• The nonzero octonions form a nonassociative loop under multiplication. The octonions are a special type of loop known as a Moufang loop.
• An associative quasigroup is either empty or is a group, since if there is at least one element, the existence of inverses and associativity imply the existence of an identity.
• The following construction is due to Hans Zassenhaus. On the underlying set of the four-dimensional vector space F4 over the 3-element Galois field F = Z/3Z define
(x1, x2, x3, x4) ∗ (y1, y2, y3, y4) = (x1, x2, x3, x4) + (y1, y2, y3, y4) + (0, 0, 0, (x3y3)(x1y2x2y1)).
Then, (F4, ∗) is a commutative Moufang loop that is not a group.[7]
• More generally, the set of nonzero elements of any division algebra form a quasigroup.

## Properties

In the remainder of the article we shall denote quasigroup multiplication simply by juxtaposition.

Quasigroups have the cancellation property: if ab = ac, then b = c. This follows from the uniqueness of left division of ab or ac by a. Similarly, if ba = ca, then b = c.

### Multiplication operators

The definition of a quasigroup can be treated as conditions on the left and right multiplication operators L(x), R(y): QQ, defined by

{\displaystyle {\begin{aligned}L(x)y&=xy\\R(x)y&=yx\\\end{aligned}}}

The definition says that both mappings are bijections from Q to itself. A magma Q is a quasigroup precisely when all these operators, for every x in Q, are bijective. The inverse mappings are left and right division, that is,

{\displaystyle {\begin{aligned}L(x)^{-1}y&=x\backslash y\\R(x)^{-1}y&=y/x\end{aligned}}}

In this notation the identities among the quasigroup's multiplication and division operations (stated in the section on universal algebra) are

{\displaystyle {\begin{aligned}L(x)L(x)^{-1}&=1\qquad &{\text{corresponding to}}\qquad x(x\backslash y)&=y\\L(x)^{-1}L(x)&=1\qquad &{\text{corresponding to}}\qquad x\backslash (xy)&=y\\R(x)R(x)^{-1}&=1\qquad &{\text{corresponding to}}\qquad (y/x)x&=y\\R(x)^{-1}R(x)&=1\qquad &{\text{corresponding to}}\qquad (yx)/x&=y\end{aligned}}}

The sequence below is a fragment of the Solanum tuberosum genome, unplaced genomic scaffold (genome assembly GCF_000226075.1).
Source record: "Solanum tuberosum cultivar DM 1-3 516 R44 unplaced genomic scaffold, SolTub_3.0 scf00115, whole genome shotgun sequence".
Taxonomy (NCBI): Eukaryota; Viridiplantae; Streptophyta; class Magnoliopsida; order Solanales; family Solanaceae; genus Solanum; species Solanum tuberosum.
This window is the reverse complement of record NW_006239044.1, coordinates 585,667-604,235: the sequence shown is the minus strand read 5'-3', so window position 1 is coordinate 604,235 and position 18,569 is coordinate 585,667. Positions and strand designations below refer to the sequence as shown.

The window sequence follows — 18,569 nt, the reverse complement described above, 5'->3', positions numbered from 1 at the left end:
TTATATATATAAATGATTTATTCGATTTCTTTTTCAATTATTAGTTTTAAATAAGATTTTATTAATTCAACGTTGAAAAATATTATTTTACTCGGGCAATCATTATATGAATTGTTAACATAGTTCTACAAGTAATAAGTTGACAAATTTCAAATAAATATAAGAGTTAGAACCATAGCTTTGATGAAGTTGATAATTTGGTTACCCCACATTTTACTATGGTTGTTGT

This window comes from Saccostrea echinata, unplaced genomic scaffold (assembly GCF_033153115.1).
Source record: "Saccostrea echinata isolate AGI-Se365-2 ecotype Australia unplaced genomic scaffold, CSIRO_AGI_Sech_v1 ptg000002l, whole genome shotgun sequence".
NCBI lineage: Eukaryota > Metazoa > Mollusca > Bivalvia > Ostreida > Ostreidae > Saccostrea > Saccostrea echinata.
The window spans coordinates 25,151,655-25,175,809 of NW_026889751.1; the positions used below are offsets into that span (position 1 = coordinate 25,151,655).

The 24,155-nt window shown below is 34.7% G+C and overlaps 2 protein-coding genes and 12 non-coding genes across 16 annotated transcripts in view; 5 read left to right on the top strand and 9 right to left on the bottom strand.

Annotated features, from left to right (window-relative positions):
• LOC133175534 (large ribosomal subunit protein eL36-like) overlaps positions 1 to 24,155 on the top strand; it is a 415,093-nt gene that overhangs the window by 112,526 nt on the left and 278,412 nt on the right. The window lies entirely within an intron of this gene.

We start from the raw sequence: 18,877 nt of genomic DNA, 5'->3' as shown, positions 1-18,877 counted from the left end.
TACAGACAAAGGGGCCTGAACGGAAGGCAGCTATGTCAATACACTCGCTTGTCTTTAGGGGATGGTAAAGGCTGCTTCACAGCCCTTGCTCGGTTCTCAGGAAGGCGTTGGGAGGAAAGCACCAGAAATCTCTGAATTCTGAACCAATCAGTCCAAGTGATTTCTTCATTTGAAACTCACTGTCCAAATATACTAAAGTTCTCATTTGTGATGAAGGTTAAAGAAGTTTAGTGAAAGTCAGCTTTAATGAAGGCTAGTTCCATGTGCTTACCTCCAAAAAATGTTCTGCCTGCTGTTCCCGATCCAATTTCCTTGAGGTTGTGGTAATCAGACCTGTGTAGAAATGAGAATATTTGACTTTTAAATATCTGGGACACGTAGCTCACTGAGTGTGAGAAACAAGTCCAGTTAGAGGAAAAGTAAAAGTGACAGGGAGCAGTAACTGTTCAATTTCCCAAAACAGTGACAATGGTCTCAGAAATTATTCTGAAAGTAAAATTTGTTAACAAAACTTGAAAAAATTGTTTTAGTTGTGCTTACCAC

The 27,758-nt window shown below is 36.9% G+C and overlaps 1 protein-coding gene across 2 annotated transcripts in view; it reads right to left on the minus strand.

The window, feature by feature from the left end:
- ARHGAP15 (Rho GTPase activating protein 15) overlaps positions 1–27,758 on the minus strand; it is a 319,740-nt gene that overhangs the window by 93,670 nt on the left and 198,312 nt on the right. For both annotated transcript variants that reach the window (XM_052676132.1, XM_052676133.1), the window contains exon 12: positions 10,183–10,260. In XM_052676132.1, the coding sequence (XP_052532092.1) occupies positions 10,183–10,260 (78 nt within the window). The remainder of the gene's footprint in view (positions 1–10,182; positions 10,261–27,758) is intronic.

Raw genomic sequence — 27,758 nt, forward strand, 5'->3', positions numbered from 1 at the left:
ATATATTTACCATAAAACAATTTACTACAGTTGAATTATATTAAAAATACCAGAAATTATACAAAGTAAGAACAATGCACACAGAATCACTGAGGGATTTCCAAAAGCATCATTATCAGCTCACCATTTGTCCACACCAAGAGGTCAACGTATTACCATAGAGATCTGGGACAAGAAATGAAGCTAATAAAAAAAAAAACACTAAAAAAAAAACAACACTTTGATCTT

where 1 denotes the identity mapping on Q.

### Latin squares

A Latin square, the unbordered multiplication table for a quasigroup whose 10 elements are the digits 0–9.

The multiplication table of a finite quasigroup is a Latin square: an n × n table filled with n different symbols in such a way that each symbol occurs exactly once in each row and exactly once in each column.

Conversely, every Latin square can be taken as the multiplication table of a quasigroup in many ways: the border row (containing the column headers) and the border column (containing the row headers) can each be any permutation of the elements. See small Latin squares and quasigroups.

#### Infinite quasigroups

For a countably infinite quasigroup Q, it is possible to imagine an infinite array in which every row and every column corresponds to some element q of Q, and where the element a*b is in the row corresponding to a and the column responding to b. In this situation too, the Latin Square property says that each row and each column of the infinite array will contain every possible value precisely once.

For an uncountably infinite quasigroup, such as the group of non-zero real numbers under multiplication, the Latin square property still holds, although the name is somewhat unsatisfactory, as it is not possible to produce the array of combinations to which the above idea of an infinite array extends since the real numbers cannot all be written in a sequence.

### Inverse properties